- Working in awkward positions. Having to work in an awkward position for an extended period of time can put the worker at higher risk of suffering a shoulder injury. Many plumbers, construction workers and manufacturing workers suffer shoulder injuries due to awkward positioning.
Signs and symptoms of a shoulder injury
Before filing a claim for a shoulder injury at work, you will need to visit a doctor. If you are experiencing any of the symptoms listed below, then you may have a shoulder injury and you should seek medical attention immediately:
- Weakness of the arm
- Inability to lift your arm
- Pain at night, especially when resting on the arm
- Cracking when you move your shoulder
- Swelling of the shoulder
- Bruises on the shoulder
Treatment and prevention of occupational shoulder injuries
The treatment required will vary depending on whether your injury is severe or mild. For most mild shoulder injuries, the worker will require relaxation and time to heal. In other cases, the worker might need painkillers to help minimize pain, along with massage and bed rest. In some severe cases, the worker might have to undergo shoulder surgery, followed by physical therapy.
There are various ways of preventing shoulder injuries at work, such as:
- Avoid lifting heavy objects
- Make your workstation ergonomic
- Massage your shoulders often to relieve stress
- Take extra caution when working at heights
- Wear appropriate work shoes with good tread to avoid slipping
- Get enough rest after working
- Take breaks after working for a long period of time to minimize fatigue
Workers’ compensation for a work-related shoulder injury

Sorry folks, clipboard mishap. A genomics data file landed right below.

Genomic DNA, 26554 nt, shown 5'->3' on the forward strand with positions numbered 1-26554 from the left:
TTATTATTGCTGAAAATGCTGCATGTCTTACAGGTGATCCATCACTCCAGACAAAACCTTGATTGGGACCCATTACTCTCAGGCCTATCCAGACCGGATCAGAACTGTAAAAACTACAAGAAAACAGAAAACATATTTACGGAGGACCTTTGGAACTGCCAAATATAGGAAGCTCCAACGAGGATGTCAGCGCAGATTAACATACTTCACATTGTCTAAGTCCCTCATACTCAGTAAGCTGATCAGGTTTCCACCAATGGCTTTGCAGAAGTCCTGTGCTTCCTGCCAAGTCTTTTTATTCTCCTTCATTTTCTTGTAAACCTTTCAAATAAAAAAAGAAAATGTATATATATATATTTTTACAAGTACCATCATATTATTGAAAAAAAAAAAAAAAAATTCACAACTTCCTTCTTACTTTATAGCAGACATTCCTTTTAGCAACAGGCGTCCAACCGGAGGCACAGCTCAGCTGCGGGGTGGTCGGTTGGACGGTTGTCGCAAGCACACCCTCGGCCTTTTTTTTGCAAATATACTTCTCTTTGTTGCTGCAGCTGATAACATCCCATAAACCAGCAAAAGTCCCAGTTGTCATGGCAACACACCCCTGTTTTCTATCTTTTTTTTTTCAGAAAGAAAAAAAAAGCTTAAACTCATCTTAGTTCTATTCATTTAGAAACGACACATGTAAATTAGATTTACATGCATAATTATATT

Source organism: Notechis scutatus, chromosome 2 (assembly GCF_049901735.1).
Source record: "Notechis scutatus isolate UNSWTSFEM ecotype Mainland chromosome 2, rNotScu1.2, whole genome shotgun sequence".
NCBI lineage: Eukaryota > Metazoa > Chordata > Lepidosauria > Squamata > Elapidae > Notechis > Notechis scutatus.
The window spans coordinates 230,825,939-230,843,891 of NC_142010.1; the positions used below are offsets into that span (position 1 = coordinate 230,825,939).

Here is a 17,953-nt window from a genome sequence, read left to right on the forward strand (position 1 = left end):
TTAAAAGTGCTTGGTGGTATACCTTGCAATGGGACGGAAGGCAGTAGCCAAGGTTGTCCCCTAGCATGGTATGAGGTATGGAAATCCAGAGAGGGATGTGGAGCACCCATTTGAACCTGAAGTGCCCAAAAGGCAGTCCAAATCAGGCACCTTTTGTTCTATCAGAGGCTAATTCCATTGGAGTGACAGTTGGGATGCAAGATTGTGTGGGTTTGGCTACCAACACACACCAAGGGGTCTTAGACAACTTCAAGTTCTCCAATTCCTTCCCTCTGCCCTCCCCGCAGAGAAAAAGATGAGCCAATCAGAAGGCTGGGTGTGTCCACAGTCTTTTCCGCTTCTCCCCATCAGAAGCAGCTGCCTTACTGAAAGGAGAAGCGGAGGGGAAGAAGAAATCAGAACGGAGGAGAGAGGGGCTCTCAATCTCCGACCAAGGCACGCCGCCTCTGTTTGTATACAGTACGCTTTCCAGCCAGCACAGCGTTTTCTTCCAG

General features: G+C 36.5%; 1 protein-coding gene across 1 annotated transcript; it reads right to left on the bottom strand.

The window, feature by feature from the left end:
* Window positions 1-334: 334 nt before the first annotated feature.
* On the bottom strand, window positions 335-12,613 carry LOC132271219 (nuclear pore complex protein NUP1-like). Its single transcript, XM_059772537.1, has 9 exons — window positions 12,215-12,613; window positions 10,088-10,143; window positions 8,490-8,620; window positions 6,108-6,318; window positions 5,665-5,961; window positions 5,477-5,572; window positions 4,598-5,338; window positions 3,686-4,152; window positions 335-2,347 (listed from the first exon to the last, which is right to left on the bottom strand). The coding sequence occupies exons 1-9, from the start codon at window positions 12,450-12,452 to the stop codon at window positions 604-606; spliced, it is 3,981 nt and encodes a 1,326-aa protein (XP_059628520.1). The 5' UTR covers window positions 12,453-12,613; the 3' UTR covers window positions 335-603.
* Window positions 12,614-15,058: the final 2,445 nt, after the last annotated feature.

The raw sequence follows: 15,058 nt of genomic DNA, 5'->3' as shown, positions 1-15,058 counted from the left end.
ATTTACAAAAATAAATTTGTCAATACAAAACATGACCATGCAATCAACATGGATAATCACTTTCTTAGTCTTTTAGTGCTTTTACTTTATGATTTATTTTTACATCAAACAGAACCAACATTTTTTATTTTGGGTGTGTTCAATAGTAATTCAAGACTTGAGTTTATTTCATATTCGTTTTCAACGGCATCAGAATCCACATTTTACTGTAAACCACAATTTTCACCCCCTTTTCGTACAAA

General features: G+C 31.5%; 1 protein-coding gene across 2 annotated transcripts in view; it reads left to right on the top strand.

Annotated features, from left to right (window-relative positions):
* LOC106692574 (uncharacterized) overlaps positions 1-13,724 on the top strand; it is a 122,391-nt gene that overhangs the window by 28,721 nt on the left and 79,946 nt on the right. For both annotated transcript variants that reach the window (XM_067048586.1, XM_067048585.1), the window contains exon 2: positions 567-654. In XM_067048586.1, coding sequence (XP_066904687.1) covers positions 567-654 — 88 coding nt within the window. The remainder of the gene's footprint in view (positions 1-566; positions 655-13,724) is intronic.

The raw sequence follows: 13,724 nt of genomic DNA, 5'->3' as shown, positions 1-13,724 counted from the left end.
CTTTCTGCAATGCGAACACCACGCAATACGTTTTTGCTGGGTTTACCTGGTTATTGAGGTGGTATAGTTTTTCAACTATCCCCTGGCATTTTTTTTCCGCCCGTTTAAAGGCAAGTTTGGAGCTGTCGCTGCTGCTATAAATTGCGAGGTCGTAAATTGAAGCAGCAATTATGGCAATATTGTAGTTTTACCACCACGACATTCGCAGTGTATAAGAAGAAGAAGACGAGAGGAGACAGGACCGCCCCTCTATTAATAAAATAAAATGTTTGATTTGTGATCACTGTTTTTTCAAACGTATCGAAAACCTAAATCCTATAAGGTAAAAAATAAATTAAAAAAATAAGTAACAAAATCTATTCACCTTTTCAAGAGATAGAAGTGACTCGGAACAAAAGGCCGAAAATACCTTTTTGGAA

If your shoulder was injured at work, you should seek medical attention and notify your employer, then fill out a workers’ compensation claim form. When injured, you may need treatment and rest from work. This compensation claim will help pay for your medical bills, as well as the wages you will lose while undergoing treatment and recovery.
In North Carolina, it’s the responsibility of most employers to purchase workers’ compensation. As long as you file a workers’ compensation claim for a qualifying injury, you should receive payments. Whether the injury was temporary or permanent, you will still get compensation.
There is no fixed amount for how much a settlement for a shoulder injury at work is worth. Ultimately, the amount you get will depend on various factors, including how severe the injury was, how much time you took to recover and how much your medical bills are.
If you are hurt at work, don’t wait too long to file your workers’ compensation claim. Once your claim has been approved, you should receive a settlement either as a lump sum or structured payment. The lump-sum settlement will be a one-time payment, whereas, in the structured settlement, you will get the benefits weekly or monthly for a specified period.
If your claim is denied or the compensation being offered isn’t enough to fully cover your expenses from an occupational shoulder injury, it’s time to consult with a work injury attorney near you to learn about your legal rights and options.